On September 15, 2017, Petitioner filed a motion to amend his § 2255 petition [Doc. 143], as well as an affidavit [Doc. 144] and memorandum in support of his motion to amend [Doc. 145]. Petitioner also attached his proposed amended § 2255 petition [Doc. 143-1]. The Court previously granted Petitioner's earlier motion to amend his § 2255 petition [Doc. 133] on May 19, 2017, and held that “Petitioner's amended § 2255 motion will supplant his original motion” [Doc. 136 p. 7]. The Government filed their response in opposition on August 11, 2017 [Doc. 140]. In his pending motion to amend his § 2255 petition, Petitioner claims that after receiving “the assistance of one of FCI-Milan's Law Clerks, ” he has stated two meritorious claims [Doc. 143 p. 2].

         Petitioner's judgment was entered on the Court's docket on October 3, 2016 [Doc. 101], and became final on October 17, 2016, upon the lapse of the fourteen-day period of time within which he could have filed a notice of appeal. Fed. R. App. P. 4(b)(1); see Johnson v. United States, 457 F. App'x 462, 465 (6th Cir. 2012). Petitioner therefore had one year from that date-until October 17, 2017-to timely file his § 2255 petition and any amendments to his § 2255 petition. See 28 U.S.C. § 2255(f); Watkins v. Deangelo-Kipp, No. 15-2445, 2017 WL 87019, at *1 (6th Cir. Jan. 10, 2017). Petitioner timely filed his original § 2255 petition on January 23, 2017 [Doc. 126]. Petitioner's motion to amend [Doc. 143], filed on September 15, 2017, is also timely.

         Rule 15(a) of the Federal Rules of Civil Procedure provides that leave to amend should “be freely given when justice so requires.” Relevant factors the Court considers in ruling on a motion to amend include “undue delay in filing, lack of notice to the opposing party, bad faith by the moving party, repeated failure to cure deficiencies by previous amendments, undue prejudice to the opposing party, and futility of amendment.” Anderson v. Young Touchstone Co., 735 F.Supp.2d 831, 833 (W.D. Tenn. 2010) (citing Forman v. Davis, 371 U.S. 178, 182 (1965)). Although the Government has already filed its response to Petitioner's § 2255 petition, the decision to grant or deny a motion to amend a habeas petition is within the sound discretion of the district court. Coe v. Bell, 161 F.3d 320, 341 (6th Cir. 1998); see, e.g., United States v. Clark, 637 F. App'x 206, 208-09 (6th Cir. 2016).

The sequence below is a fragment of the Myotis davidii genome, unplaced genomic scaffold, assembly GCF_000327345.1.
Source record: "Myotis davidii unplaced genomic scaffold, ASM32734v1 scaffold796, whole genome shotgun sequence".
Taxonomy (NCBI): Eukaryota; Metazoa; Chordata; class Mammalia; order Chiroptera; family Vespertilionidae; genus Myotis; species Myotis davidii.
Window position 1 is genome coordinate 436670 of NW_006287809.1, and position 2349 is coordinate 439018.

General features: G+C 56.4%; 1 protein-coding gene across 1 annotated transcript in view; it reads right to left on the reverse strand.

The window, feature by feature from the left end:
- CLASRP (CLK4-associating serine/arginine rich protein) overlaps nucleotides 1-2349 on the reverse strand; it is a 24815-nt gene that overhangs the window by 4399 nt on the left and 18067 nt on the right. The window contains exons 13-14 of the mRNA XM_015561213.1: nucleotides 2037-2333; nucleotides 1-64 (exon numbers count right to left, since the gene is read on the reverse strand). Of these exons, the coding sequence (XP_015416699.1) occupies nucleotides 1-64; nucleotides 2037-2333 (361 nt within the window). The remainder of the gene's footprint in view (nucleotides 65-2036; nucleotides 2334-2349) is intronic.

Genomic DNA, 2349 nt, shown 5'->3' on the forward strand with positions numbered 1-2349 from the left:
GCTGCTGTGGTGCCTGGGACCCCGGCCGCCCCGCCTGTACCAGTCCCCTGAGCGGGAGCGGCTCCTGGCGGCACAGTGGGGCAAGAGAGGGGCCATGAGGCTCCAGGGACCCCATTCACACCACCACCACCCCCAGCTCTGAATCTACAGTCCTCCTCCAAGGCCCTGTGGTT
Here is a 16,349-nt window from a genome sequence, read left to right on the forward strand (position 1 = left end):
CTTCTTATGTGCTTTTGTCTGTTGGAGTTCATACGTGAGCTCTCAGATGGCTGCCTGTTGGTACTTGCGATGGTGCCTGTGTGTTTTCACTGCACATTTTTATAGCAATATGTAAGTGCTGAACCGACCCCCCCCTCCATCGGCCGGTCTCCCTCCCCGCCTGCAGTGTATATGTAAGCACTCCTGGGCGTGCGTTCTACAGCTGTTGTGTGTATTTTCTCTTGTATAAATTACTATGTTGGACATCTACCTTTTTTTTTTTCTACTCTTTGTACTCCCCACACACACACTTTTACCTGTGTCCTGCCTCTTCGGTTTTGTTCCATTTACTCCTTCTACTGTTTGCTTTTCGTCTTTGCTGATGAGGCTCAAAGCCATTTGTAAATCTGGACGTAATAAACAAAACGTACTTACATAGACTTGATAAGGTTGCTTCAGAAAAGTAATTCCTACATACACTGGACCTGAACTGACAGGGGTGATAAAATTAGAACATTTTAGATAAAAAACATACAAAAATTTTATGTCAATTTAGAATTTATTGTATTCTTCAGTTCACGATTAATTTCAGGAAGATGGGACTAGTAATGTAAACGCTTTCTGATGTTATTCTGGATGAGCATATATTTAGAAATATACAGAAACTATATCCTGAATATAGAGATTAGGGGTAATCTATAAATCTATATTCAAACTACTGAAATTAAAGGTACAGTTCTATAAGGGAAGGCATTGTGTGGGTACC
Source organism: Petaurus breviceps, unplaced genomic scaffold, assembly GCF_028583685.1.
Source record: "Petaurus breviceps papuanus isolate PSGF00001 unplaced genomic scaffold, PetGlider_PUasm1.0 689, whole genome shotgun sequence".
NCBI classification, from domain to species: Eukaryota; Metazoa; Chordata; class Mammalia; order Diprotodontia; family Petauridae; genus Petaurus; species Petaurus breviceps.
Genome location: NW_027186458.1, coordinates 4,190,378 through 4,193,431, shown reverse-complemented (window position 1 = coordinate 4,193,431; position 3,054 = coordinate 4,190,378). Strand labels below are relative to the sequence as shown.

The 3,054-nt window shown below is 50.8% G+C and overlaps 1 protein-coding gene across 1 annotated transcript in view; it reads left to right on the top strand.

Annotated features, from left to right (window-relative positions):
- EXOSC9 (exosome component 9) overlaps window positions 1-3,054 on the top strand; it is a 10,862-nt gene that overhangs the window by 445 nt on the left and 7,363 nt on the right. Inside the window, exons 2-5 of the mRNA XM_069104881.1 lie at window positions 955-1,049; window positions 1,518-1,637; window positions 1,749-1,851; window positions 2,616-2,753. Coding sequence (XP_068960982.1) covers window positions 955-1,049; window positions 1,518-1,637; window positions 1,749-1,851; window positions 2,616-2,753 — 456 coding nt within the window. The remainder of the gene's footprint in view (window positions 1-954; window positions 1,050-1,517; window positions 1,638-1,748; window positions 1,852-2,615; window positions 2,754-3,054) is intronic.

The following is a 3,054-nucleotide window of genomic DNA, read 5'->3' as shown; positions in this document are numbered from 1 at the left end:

Accordingly, Petitioner's motion to amend [Doc. 143] is GRANTED, and Petitioner's amended § 2255 petition [Doc. 143-1] will supplant his original petition. Further, the Government is hereby ORDERED to file a response or other pleading to the amended § 2255 petition within thirty days of entry of such a filing. Rule 4 of the Rules Governing Section 2255 Proceedings for the United States District Courts. Although a reply to the Government's answer is not necessary, if Petitioner wishes to file a reply, he shall do so within thirty days after the Government files its brief. Rule 5(d) of the Rules Governing Section 2255 Proceedings for the United States District Courts. The Court directs Petitioner's attention to Local Rule 7.1(b), which provides that briefs “shall not exceed 25 pages in length, ” and to Local Rule 7.1(c), which provides that any reply must directly respond to the points and authorities in the Government's answer, and shall not be used to reargue the points included in the § 2255 petition. E.D. Tenn. L.R. 7.1(b)-(c).

         Petitioner also filed a status motion on December 14, 2017, explaining the reasons for the delays in his case and requesting a copy of the Court's docket sheet [Doc. 148]. Petitioner's status motion [Doc. 148] is GRANTED in part, to the extent that the instant order is being entered.

         III. ...